Most of us don't think about our hormones that often, but I assure you, they play a huge role in our lives! When we're feeling great, chances are our hormones have something to do with it. If we're feeling chronically unwell, our hormonal health could probably use some attention. This is particularly true for women, as the "dance" our hormones do is especially intricate.
It's not just about maintaining homeostasis, as it generally is for men; our bodies must prepare for pregnancy each month. This means at any given point in the month our estrogen, progesterone, and testosterone levels will fluctuate. Every step of the delicate dance our hormones do must be perfectly choreographed. Having excess estrogen paired with insufficient progesterone (what experts call "estrogen dominance") is a common form of hormonal imbalance for women.
Chronic stress is one sure-fire way to get it. Exposure to xenoestrogens, or synthetic estrogens, which are found in a wide array of plastics (your water bottle!), toothpastes, deodorants, sunscreens, canned food linings, preservatives, and cosmetics, is another. Eating meat and dairy from conventionally raised (factory farmed) animals is another source of exposure.
Some women have a genetic predisposition to hormonal imbalance, which may become more noticeable as they age. If this is you, don't worry! It doesn't mean you can't enjoy having healthy hormones, but you might need to pay a little more attention to it than others. Symptoms of excess estrogen can include
- heavy, painful and early periods
- a light period followed by a heavy one
- endometriosis, water retention, breast tenderness and cysts
- trouble loosing weight
- hair loss
- brain fog
- mood swings
Wow, that's a long list of things no woman wants to experience! Aside from what's listed above, balanced estrogen and progesterone levels will ensure that you have strong and flexible bones, smooth and tight skin, a good metabolism, and arteries that are free of debris.
Ok, so you've read through the list of symptoms and thought, "That's me!" and you're anxious for me to tell you how to get your hormones back in check. My first recommendation is to add the herb Vitex, also known as Chasteberry, to your daily regimen. Vitex works by supporting your pituitary gland to balance your hormones on its own. This strategy works particularly well for women who have not yet gone through menopause. Hang tight if you decide to try Vitex - it can take a couple of months before you really start seeing results, but trust me, you will.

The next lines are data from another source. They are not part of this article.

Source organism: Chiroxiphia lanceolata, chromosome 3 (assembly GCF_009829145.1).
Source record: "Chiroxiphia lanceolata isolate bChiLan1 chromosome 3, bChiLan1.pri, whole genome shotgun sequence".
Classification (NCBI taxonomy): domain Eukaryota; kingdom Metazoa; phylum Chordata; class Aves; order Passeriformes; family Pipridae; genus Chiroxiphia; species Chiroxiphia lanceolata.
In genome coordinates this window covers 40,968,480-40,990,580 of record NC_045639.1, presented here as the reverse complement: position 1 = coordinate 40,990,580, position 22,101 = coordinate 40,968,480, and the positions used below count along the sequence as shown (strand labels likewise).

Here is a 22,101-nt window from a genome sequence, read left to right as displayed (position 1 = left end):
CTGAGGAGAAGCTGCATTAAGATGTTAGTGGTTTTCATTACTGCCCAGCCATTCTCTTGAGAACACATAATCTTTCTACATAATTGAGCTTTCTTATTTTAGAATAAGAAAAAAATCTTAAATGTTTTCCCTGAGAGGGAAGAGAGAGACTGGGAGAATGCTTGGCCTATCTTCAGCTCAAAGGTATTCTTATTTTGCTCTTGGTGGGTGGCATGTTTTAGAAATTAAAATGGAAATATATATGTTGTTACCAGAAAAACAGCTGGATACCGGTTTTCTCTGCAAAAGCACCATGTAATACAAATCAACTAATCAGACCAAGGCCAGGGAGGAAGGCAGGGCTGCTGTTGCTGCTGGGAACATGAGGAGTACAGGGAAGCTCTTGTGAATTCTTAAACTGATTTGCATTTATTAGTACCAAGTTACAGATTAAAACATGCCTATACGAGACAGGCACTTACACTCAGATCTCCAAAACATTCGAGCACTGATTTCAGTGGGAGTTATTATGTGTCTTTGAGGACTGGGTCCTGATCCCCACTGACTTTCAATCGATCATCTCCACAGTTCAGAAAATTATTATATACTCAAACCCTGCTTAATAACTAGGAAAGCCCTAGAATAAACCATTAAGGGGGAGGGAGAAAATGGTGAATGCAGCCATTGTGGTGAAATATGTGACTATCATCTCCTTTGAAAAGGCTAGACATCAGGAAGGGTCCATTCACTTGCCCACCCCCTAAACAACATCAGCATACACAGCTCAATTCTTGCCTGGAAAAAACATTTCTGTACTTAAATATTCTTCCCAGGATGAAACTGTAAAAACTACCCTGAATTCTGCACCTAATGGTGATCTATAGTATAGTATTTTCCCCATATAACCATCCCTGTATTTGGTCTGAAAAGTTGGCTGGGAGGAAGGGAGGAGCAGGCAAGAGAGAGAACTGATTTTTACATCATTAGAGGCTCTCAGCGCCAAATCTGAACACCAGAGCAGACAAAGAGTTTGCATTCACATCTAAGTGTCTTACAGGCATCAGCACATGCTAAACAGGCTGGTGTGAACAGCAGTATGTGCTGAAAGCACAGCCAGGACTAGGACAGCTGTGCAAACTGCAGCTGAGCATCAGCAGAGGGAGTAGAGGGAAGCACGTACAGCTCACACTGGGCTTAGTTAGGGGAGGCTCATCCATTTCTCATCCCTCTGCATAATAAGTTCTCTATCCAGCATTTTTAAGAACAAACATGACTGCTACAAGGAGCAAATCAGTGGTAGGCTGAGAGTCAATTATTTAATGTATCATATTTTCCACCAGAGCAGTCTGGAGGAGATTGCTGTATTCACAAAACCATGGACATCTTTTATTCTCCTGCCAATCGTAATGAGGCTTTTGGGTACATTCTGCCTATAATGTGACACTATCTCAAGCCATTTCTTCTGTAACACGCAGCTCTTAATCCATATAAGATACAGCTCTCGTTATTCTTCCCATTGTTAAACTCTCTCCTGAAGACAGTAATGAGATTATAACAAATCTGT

Secondly, eat more cruciferous vegetables and turmeric. Cruciferous veggies like broccoli, Brussels sprouts, cabbage, and cauliflower all contain DIM, a phytonutrient that promotes normal estrogen levels. Turmeric prevents estrogen from encouraging growth in cancer cells, which it tends to do when present in excessive amounts.
Try this delicious, easy recipe for a great way to get a hormone-balancing dose of turmeric and cruciferous veggies:
Sautéed Cabbage and Broccoli
- 2 or 3 heads of broccoli, chopped into bite sized pieces (use the stalks too!)
- 1/2 of a green cabbage, chopped into long, thin pieces
- 1 medium yellow onion, chopped small
- 2 or 3 tsp. ground turmeric
- Salt and pepper to taste
- Heat skillet on medium heat, add enough oil to coat (use one that can handle the heat, like safflower oil)
- Add in broccoli, cabbage and onion and sauté, letting the cabbage brown a bit.
- Add in turmeric, salt and pepper. Continue sautéing until vegetables have reached desired texture (do you like them well cooked or al dente?) You can add more oil as you cook if it looks like your vegetables need it.
- Serve over pasta (I love gluten free pasta made of quinoa), rice or quinoa and enjoy!
Writer Elise Tyrie lives and works in beautiful Boulder, CO. For more information about what she does, as well as more fun blog posts and newsletters, connect with her at http://www.integrativehealthwithelise.com/ or here: https://www.facebook.com/HealthyElise.
For educational purposes only. This information has not been evaluated by the Food and Drug Administration. This information is not intended to diagnose, treat, cure, or prevent any disease.